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Tuesday Bolts: 1.2.18

Tuesday Bolts: 1.2.18

Patrick Patterson was fined $10,000 for criticizing the officials: “It stems from a post Patterson made on Twitter, writing Saturday: “There needs to be some kind of consequence for their downright awfulness rather than pointless apologies from their bosses. #dobetter.” The tweet comes on the heels of a blown call that cost the Thunder the game against Milwaukee on Friday night in Oklahoma City.”

Royce Young on the NBA’s competition committee looking at late-game replays: “On the heels of Giannis Antetokounmpo’s game-winning bucket, on which the Milwaukee Bucks star stepped on the baseline before finishing a dunk to beat the Oklahoma City Thunder, the NBA’s competition committee will add that type of play to the agenda for discussion at its meeting in March, league spokesman Tim Frank said Saturday. Under the current replay rules, the play was not reviewable because it did not meet the criteria to trigger a review.”

Erik Horne on the Thunder’s improved offense ahead of a trip to the West Coast: “The easiest way to dispel any doubts of progress would be to carry its offensive confidence to Los Angeles, homecomings for both George and Westbrook. Over its last 10 games, the Thunder has a Top 5 offense, scoring 111.3 points per 100 possessions, and Carmelo Anthony, George and Westbrook are 7.4 points per game better than the opposition when in the game together.”

Fred Katz on Andre Roberson, Steven Adams and Paul George all possibly make All-Defense teams: “It’s rare that three teammates make the All-Defensive Team in the same season. The most recent trio to do it was Ben Wallace, Tayshaun Prince and Chauncey Billups of the 2005-06 Detroit Pistons. What could help the Thunder, though, is that the rest of the league is going right for them, too. Many of the usual All-Defensive candidates around the NBA have had some unfortunate luck.”

Brett Dawson on how Alex Abrines’ defensive struggles are costing him opportunities: “In 1,231 minutes with Abrines off the floor this season, the Thunder is allowing 100.1 points per 100 possessions. In the 565 minutes he’s played, that number spikes to 107.1. That discrepancy can’t be attributed entirely to Abrines, and numbers can’t always quantify individual defense. But that seven-point swing is the widest for any backup player in the rotation. No other regularly used OKC bench player impacts its defensive rating by more than three points. Abrines struggles to stop the ball and to close out on shooters. Too frequently, he fouls 3-point jump shooters because he’s late to contest.”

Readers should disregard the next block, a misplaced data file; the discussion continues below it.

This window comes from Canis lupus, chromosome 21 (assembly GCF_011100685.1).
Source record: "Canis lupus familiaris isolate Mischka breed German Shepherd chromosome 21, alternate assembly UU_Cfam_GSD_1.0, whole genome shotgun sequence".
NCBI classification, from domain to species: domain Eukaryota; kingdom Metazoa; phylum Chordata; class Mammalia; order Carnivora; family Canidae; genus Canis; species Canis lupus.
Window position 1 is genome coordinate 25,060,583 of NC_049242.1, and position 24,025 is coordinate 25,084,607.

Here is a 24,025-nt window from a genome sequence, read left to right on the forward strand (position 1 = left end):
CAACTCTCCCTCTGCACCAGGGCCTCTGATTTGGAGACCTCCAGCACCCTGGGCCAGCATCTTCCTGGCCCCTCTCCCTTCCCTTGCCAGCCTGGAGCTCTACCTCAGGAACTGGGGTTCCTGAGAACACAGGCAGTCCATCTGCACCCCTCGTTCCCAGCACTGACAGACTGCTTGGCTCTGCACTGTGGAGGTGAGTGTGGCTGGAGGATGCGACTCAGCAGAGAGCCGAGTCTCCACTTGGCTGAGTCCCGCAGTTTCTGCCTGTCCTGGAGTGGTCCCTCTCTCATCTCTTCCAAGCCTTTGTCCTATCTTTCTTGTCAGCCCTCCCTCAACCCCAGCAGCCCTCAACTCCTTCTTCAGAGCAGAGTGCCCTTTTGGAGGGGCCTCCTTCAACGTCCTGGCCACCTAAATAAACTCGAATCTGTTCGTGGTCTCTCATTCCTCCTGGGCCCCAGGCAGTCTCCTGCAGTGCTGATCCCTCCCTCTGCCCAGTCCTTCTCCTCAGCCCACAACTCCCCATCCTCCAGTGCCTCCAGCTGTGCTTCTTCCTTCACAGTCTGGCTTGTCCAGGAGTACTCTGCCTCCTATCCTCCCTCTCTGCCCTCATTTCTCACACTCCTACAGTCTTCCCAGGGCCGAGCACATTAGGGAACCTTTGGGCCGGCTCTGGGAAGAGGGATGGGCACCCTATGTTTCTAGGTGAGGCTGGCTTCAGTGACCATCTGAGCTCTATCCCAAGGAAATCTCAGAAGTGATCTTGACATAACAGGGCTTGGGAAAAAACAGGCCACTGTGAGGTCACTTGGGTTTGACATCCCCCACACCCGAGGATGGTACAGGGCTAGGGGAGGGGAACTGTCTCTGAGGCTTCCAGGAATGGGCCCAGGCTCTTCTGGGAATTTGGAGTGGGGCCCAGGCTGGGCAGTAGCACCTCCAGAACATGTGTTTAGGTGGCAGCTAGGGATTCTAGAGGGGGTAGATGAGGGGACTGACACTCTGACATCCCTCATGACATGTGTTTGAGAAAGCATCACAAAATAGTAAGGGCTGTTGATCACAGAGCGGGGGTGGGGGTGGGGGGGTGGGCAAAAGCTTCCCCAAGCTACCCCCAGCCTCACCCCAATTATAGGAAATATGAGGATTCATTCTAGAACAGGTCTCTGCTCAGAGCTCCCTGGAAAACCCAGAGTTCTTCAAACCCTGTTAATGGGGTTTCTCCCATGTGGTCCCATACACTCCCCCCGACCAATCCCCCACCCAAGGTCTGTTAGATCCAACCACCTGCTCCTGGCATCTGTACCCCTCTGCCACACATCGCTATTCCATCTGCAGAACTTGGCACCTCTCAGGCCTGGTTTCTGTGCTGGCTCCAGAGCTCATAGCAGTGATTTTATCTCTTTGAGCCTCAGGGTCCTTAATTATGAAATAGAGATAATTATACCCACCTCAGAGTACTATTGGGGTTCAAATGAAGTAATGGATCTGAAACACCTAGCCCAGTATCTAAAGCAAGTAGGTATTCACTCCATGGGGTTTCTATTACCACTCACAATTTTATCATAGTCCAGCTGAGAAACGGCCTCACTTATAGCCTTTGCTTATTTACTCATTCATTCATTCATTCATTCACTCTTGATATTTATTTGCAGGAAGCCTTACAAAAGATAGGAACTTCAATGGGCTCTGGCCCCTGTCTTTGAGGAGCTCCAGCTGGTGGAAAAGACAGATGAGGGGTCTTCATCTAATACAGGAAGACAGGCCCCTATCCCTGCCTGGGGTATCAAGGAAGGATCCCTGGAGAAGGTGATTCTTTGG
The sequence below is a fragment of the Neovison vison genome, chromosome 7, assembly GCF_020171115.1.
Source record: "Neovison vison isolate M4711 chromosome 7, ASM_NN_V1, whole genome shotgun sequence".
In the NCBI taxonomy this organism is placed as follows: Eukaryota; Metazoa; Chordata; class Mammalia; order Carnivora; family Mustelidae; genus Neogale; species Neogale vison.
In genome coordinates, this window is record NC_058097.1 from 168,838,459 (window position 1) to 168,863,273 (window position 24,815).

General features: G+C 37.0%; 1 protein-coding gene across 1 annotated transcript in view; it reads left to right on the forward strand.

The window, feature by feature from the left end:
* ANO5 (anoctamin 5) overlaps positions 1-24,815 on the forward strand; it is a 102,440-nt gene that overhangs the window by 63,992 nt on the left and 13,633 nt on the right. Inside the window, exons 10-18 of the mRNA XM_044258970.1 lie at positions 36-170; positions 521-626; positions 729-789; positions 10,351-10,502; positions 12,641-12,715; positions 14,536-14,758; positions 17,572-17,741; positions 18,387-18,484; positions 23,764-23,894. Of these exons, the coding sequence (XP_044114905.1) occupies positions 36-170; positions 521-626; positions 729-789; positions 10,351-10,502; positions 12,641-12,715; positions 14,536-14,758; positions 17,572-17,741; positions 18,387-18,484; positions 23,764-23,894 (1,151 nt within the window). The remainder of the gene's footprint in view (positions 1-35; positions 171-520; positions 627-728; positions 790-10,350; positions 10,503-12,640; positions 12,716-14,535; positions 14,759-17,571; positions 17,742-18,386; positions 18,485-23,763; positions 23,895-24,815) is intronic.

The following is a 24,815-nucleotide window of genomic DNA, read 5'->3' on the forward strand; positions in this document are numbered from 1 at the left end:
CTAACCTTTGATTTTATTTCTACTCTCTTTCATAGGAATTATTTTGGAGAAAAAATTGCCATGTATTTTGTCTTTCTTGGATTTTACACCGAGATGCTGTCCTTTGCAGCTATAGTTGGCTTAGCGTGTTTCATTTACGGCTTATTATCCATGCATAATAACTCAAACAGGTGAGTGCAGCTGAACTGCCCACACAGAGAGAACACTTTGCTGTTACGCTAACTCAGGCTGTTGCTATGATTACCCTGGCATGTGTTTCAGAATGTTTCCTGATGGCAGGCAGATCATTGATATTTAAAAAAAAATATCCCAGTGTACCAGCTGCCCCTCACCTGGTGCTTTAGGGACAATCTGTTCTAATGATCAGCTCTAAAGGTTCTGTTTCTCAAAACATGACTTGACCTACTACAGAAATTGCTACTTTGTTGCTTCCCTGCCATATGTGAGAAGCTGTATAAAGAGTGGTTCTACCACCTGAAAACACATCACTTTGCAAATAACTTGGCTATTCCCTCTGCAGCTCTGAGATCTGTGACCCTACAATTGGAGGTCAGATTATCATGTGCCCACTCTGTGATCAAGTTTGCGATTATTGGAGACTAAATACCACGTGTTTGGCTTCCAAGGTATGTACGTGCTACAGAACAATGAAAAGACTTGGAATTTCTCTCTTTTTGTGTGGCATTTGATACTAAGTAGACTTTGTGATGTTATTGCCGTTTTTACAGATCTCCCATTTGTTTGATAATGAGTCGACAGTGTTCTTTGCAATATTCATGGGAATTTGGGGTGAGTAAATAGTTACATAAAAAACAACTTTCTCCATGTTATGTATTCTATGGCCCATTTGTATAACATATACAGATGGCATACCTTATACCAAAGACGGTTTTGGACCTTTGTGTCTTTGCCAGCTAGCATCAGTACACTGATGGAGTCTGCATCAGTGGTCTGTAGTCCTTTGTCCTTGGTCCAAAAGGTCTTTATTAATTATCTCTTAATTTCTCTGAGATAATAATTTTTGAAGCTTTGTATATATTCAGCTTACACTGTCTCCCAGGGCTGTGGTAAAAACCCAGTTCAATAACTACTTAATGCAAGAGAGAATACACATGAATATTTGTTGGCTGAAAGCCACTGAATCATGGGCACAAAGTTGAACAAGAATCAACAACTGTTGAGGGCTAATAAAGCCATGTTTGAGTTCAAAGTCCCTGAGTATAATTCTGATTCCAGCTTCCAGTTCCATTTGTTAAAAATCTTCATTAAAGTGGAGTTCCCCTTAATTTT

Tom Haberstroh (B/R) chronicles Gordon Hayward’s recovery and Paul George’s role in it: “Gordon Hayward’s iPad holds 500 clips of Paul George playing basketball. His trainer (Smeathers) and Boston video coordinators put them there. None of the clips come from pre-injury George. All show George’s play following his return to the NBA after a horrific incident while playing with Team USA in 2014, in which he landed on the stanchion in Las Vegas and snapped his leg. As fate would have it, Hayward witnessed that firsthand just a few feet away on the Team USA bench. Hayward watches these clips every day for positive reinforcement, a reminder that he can do this, a reassurance of what’s possible.”

Justin Verrier (Ringer) with 10 post-Christmas questions in the Western Conference: “Are the Thunder for Real?… OKC seems to have found some self-awareness over the past few weeks and embraced an identity along the lines of a more star-powered, abrasive version of the Derrick Rose–era Bulls, but it remains to be seen how well that will play in an era of ball movement, pace, and 3-pointers. Its assist percentage, which ranks 28th overall, has sunk even lower over the past eight games; next to Westbrook, Paul George is basically a rich man’s 3-and-D wing. It wouldn’t be all that surprising, given all the talent and fedoras, to see the Thunder rip off a double-digit win streak in the near future (the defense, Melo willing, has the potential to be very good). But, for now, a team widely expected to push the Warriors won’t move the needle by finally being better than the Nuggets.”

Zach Buckley (B/R) updates every team’s title chances: “Oklahoma City Thunder: 40-1. Despite some early-season stumbles, the Thunder never lost their fear factor. There was simply too much firepower for both their offense and late-game execution not to be corrected. And since they’ve been defending at a top-five level all season, it was scary to think what could happen if (or when) the other elements clicked. The offense can still look clunky, as it’s heavy on isolations and light on ball movement. But OKC’s ceiling sits among the NBA’s highest. While the sample size is tiny, the Thunder own a 3-1 record against the Golden State Warriors, Houston Rockets and San Antonio Spurs.”

Around the League: James Harden is out at least two weeks with a hamstring strain…. DeMar DeRozan dropped 52 points last night…. Isaiah Thomas will make his season-debut tonight for the Cavs…. Joel Embiid has a sprained right hand…. Ranking the 2018 free agents.